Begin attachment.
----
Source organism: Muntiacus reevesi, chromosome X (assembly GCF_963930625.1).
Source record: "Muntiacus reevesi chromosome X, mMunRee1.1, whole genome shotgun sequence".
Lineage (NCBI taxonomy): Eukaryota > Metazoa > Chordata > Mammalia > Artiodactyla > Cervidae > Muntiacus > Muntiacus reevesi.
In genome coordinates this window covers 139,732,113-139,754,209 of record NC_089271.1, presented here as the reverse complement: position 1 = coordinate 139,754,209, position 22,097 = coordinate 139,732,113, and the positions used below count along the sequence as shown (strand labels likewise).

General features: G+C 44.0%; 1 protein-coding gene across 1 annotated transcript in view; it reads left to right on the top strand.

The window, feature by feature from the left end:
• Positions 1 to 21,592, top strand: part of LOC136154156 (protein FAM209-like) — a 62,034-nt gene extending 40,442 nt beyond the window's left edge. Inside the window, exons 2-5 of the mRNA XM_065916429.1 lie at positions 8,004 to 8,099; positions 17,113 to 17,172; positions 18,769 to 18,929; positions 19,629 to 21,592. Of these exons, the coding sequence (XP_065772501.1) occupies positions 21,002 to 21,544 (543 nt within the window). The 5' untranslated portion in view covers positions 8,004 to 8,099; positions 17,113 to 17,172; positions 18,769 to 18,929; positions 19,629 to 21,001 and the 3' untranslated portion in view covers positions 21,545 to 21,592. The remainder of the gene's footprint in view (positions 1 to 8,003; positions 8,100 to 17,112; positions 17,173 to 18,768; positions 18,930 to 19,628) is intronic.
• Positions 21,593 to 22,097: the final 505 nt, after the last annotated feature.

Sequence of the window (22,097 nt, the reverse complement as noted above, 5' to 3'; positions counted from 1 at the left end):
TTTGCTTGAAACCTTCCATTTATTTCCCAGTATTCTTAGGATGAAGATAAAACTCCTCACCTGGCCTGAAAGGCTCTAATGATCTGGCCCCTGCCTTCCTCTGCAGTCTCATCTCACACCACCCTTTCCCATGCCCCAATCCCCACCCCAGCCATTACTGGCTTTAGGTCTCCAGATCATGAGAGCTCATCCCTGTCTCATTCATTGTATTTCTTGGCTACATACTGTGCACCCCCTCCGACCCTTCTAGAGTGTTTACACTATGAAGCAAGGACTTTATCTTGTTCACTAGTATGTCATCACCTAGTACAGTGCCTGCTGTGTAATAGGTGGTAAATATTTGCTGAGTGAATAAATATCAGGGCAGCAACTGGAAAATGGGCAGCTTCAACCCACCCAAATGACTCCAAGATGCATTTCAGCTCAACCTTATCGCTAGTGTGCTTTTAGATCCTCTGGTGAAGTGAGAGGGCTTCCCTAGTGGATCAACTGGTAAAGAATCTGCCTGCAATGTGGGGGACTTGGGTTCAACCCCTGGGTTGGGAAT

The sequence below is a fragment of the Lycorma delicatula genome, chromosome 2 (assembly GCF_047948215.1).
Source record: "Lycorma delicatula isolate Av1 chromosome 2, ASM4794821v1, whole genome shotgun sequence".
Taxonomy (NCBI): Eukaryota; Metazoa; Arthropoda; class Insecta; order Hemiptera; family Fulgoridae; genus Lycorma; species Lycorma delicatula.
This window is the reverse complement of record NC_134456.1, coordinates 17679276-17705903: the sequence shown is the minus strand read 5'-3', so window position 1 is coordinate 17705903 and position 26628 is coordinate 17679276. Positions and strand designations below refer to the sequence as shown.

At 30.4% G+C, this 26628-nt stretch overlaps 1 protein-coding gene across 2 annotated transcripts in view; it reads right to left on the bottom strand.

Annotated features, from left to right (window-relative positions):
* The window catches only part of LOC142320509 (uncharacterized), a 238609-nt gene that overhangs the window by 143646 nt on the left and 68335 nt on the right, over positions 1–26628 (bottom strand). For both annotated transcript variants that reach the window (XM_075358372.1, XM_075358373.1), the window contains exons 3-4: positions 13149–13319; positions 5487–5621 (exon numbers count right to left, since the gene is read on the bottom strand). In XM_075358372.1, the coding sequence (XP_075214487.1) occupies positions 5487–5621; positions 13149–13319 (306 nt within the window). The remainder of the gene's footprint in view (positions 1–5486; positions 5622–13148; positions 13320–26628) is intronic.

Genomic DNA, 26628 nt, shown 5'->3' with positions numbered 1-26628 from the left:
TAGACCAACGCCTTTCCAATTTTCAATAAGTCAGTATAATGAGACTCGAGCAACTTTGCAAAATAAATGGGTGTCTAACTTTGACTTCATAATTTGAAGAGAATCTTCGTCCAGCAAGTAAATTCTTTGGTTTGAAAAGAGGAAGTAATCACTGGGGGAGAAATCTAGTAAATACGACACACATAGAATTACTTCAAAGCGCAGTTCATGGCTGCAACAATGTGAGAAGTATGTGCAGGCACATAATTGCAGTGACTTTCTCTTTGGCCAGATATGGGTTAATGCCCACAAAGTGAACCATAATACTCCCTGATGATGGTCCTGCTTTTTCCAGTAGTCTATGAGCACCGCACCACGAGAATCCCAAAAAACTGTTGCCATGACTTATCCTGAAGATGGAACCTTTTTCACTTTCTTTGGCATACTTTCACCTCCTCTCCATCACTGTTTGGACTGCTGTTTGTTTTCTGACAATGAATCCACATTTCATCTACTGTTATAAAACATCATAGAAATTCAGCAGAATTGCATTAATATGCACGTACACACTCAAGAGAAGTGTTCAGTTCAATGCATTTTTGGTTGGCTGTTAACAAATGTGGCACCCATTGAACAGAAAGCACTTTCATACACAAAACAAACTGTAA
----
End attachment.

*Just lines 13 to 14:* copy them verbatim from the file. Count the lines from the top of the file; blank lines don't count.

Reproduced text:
Taxonomy (NCBI): Eukaryota; Metazoa; Arthropoda; class Insecta; order Hemiptera; family Fulgoridae; genus Lycorma; species Lycorma delicatula.
This window is the reverse complement of record NC_134456.1, coordinates 17679276-17705903: the sequence shown is the minus strand read 5'-3', so window position 1 is coordinate 17705903 and position 26628 is coordinate 17679276. Positions and strand designations below refer to the sequence as shown.